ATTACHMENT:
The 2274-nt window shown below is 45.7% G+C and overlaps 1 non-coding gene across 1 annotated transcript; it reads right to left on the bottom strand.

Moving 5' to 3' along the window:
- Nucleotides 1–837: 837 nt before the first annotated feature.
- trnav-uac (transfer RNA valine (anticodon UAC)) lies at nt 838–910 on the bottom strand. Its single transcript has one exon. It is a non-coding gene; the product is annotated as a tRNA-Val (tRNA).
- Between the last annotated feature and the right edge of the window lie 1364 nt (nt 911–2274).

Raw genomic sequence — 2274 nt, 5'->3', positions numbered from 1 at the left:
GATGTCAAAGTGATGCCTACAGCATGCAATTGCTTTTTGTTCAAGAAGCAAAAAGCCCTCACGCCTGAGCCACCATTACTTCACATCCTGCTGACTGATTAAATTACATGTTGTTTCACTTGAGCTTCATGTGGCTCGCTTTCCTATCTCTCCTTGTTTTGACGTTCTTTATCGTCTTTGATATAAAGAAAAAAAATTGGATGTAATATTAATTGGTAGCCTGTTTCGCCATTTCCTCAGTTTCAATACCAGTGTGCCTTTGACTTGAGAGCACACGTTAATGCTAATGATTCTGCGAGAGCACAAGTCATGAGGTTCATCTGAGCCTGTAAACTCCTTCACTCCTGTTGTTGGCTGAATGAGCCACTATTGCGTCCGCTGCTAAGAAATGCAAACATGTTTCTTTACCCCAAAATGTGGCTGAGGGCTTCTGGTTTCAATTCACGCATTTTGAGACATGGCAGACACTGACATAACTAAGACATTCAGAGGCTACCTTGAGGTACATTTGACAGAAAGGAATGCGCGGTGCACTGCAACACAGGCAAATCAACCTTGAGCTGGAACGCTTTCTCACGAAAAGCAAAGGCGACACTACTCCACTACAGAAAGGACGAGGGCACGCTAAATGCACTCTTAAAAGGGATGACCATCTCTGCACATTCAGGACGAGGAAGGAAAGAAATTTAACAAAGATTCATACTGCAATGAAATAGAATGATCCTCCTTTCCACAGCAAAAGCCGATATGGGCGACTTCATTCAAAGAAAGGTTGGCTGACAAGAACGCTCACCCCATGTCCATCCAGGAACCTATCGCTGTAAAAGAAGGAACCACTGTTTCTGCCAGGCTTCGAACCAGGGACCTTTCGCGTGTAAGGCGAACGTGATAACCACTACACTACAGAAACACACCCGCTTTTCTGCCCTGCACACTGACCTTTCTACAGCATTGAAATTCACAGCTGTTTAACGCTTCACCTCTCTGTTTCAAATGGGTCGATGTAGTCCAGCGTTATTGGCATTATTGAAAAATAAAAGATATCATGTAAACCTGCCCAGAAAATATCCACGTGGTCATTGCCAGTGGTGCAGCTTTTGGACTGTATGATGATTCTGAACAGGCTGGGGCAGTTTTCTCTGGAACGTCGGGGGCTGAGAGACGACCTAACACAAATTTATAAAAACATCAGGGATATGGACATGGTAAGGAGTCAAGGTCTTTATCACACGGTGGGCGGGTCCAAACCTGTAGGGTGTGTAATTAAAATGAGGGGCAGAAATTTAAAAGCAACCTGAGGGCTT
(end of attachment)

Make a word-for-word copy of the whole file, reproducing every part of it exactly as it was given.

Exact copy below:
The 2274-nt window shown below is 45.7% G+C and overlaps 1 non-coding gene across 1 annotated transcript; it reads right to left on the bottom strand.

Moving 5' to 3' along the window:
- Nucleotides 1–837: 837 nt before the first annotated feature.
- trnav-uac (transfer RNA valine (anticodon UAC)) lies at nt 838–910 on the bottom strand. Its single transcript has one exon. It is a non-coding gene; the product is annotated as a tRNA-Val (tRNA).
- Between the last annotated feature and the right edge of the window lie 1364 nt (nt 911–2274).

Raw genomic sequence — 2274 nt, 5'->3', positions numbered from 1 at the left:
GATGTCAAAGTGATGCCTACAGCATGCAATTGCTTTTTGTTCAAGAAGCAAAAAGCCCTCACGCCTGAGCCACCATTACTTCACATCCTGCTGACTGATTAAATTACATGTTGTTTCACTTGAGCTTCATGTGGCTCGCTTTCCTATCTCTCCTTGTTTTGACGTTCTTTATCGTCTTTGATATAAAGAAAAAAAATTGGATGTAATATTAATTGGTAGCCTGTTTCGCCATTTCCTCAGTTTCAATACCAGTGTGCCTTTGACTTGAGAGCACACGTTAATGCTAATGATTCTGCGAGAGCACAAGTCATGAGGTTCATCTGAGCCTGTAAACTCCTTCACTCCTGTTGTTGGCTGAATGAGCCACTATTGCGTCCGCTGCTAAGAAATGCAAACATGTTTCTTTACCCCAAAATGTGGCTGAGGGCTTCTGGTTTCAATTCACGCATTTTGAGACATGGCAGACACTGACATAACTAAGACATTCAGAGGCTACCTTGAGGTACATTTGACAGAAAGGAATGCGCGGTGCACTGCAACACAGGCAAATCAACCTTGAGCTGGAACGCTTTCTCACGAAAAGCAAAGGCGACACTACTCCACTACAGAAAGGACGAGGGCACGCTAAATGCACTCTTAAAAGGGATGACCATCTCTGCACATTCAGGACGAGGAAGGAAAGAAATTTAACAAAGATTCATACTGCAATGAAATAGAATGATCCTCCTTTCCACAGCAAAAGCCGATATGGGCGACTTCATTCAAAGAAAGGTTGGCTGACAAGAACGCTCACCCCATGTCCATCCAGGAACCTATCGCTGTAAAAGAAGGAACCACTGTTTCTGCCAGGCTTCGAACCAGGGACCTTTCGCGTGTAAGGCGAACGTGATAACCACTACACTACAGAAACACACCCGCTTTTCTGCCCTGCACACTGACCTTTCTACAGCATTGAAATTCACAGCTGTTTAACGCTTCACCTCTCTGTTTCAAATGGGTCGATGTAGTCCAGCGTTATTGGCATTATTGAAAAATAAAAGATATCATGTAAACCTGCCCAGAAAATATCCACGTGGTCATTGCCAGTGGTGCAGCTTTTGGACTGTATGATGATTCTGAACAGGCTGGGGCAGTTTTCTCTGGAACGTCGGGGGCTGAGAGACGACCTAACACAAATTTATAAAAACATCAGGGATATGGACATGGTAAGGAGTCAAGGTCTTTATCACACGGTGGGCGGGTCCAAACCTGTAGGGTGTGTAATTAAAATGAGGGGCAGAAATTTAAAAGCAACCTGAGGGCTT